So today my parents are healthy and happy, I have a wonderful family and friends, I am fortunate that the work I do is work I like, and I write. Is my happiness due in a large part because I donated an eight ounce chunk of me? Heck yeah it is. Donating my kidney changed my life, and better yet it saved a life.

Please consider donating your organs, whether as a live donor or after you are gone.  As of today, there are 123, 252 people in the U.S. waiting for an organ. If you choose to donate, it is a no-brainer that you will forever change the lives of others, and the pretty cool thing is that it will probably change yours as well.

kidney

 

 

Inspired.

Yesterday my daughter and I watched our friend turn into an Ironman.

Training for and completing the Ironman competition is no simple feat in itself. It is a 2.4 mile swim, 112 mile bike ride, with a 26.2 mile marathon chaser. Truthfully you had me at entering a lake with nearly 3000 other people. Yikes!

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Every one of those athletes impressed me yesterday, but what really inspired me is that our friend did all of this with Type 1 Diabetes.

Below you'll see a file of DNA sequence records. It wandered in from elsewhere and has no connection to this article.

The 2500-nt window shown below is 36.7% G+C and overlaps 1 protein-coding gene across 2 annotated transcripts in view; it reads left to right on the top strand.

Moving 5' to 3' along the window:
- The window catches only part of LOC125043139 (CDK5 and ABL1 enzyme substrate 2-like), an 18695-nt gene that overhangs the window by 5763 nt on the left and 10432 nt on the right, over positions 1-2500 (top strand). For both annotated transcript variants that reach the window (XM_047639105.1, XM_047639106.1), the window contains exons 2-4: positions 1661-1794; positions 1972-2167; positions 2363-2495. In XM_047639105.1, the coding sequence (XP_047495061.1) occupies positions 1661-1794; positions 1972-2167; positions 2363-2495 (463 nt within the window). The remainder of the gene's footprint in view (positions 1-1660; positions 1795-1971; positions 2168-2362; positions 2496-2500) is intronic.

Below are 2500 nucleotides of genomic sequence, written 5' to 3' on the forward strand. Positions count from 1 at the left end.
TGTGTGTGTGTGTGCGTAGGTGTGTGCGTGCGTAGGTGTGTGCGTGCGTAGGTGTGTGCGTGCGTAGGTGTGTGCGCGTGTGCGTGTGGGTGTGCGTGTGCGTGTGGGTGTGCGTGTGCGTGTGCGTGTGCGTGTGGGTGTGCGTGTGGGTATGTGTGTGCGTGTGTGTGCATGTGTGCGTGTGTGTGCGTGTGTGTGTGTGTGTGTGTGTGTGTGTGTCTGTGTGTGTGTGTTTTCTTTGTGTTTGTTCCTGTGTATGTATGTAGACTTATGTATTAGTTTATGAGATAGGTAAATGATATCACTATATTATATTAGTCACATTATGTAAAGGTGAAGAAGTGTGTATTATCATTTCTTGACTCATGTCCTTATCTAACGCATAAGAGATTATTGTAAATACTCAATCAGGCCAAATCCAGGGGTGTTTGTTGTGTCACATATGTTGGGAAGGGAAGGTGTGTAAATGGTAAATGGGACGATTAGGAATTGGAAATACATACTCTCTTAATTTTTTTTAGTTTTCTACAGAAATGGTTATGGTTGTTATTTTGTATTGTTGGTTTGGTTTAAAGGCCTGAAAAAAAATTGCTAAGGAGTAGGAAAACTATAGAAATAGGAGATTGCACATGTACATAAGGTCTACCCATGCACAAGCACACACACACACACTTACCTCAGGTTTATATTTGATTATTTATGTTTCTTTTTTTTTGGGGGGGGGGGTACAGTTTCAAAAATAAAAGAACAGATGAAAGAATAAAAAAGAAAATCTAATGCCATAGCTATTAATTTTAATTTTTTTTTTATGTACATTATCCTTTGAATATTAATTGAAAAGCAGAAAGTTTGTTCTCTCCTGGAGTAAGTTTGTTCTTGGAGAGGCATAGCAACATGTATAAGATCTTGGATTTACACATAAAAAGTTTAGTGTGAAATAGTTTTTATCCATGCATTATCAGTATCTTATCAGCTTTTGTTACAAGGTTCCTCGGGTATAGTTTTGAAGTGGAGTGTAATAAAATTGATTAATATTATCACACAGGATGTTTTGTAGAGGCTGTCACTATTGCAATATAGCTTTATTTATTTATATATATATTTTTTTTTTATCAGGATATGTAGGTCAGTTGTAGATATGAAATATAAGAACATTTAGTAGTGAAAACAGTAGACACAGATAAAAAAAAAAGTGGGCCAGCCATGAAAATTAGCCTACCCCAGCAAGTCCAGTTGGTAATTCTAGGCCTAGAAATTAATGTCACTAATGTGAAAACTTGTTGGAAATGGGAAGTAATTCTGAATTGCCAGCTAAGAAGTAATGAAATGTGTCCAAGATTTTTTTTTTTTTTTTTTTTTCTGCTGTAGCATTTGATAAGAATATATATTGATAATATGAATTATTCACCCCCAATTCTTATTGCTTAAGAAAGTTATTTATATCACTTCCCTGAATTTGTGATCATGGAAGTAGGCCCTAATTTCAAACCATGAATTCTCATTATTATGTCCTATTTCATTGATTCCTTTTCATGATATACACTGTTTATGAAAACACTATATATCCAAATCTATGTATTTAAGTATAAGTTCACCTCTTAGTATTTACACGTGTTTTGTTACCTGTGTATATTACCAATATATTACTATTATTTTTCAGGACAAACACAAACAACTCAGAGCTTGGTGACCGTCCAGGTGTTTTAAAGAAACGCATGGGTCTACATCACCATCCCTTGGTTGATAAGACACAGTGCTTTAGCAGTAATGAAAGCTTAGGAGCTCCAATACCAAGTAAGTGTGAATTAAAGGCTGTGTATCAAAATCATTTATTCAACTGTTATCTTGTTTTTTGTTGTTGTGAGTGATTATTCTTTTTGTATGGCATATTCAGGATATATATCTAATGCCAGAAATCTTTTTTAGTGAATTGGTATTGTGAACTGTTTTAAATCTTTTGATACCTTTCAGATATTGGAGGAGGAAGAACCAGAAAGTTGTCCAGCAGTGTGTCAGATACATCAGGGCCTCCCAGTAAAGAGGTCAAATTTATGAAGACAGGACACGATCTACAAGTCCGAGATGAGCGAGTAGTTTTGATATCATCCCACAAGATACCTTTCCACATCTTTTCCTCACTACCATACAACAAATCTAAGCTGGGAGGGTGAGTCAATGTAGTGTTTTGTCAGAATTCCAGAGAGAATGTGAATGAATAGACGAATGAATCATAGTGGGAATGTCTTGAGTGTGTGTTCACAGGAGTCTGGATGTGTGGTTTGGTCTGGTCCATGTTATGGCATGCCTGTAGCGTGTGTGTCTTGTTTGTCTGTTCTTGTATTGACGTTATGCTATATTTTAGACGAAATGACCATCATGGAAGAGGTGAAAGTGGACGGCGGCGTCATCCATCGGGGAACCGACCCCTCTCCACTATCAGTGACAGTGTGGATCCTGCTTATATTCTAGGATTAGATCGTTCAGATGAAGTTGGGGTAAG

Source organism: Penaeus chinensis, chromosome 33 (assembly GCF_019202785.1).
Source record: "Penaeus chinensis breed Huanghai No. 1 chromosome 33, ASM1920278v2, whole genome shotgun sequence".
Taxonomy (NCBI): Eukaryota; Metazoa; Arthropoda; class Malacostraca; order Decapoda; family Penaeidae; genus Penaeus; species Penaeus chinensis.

No big deal you may think. Well, it is time to think about it. She pushed herself through those 140.6 miles from sun up to sundown, with a fantastic time might I add, while having to also act as her own pancreas. (We were exhausted just cheering and checking online updates!) While she pushed her body, she had to manually keep track of her blood sugar which I am sure was always on the brink of dropping too low or maybe too high from overtreatment. I was not there with her, nor do I have any idea as to what her plan was, but I know she had one. I know she probably ate high sugar snacks during the day even though she probably could no longer stand the taste of them because she had to. Not only to compete, but also simply to live. She probably felt awful at times and wondered, is it because of her blood sugar or because she was just exhausted? She probably had to wake herself up a couple of times during the night to test her blood sugar to make sure she wasn’t  dropping too low. I know I worried about her several times!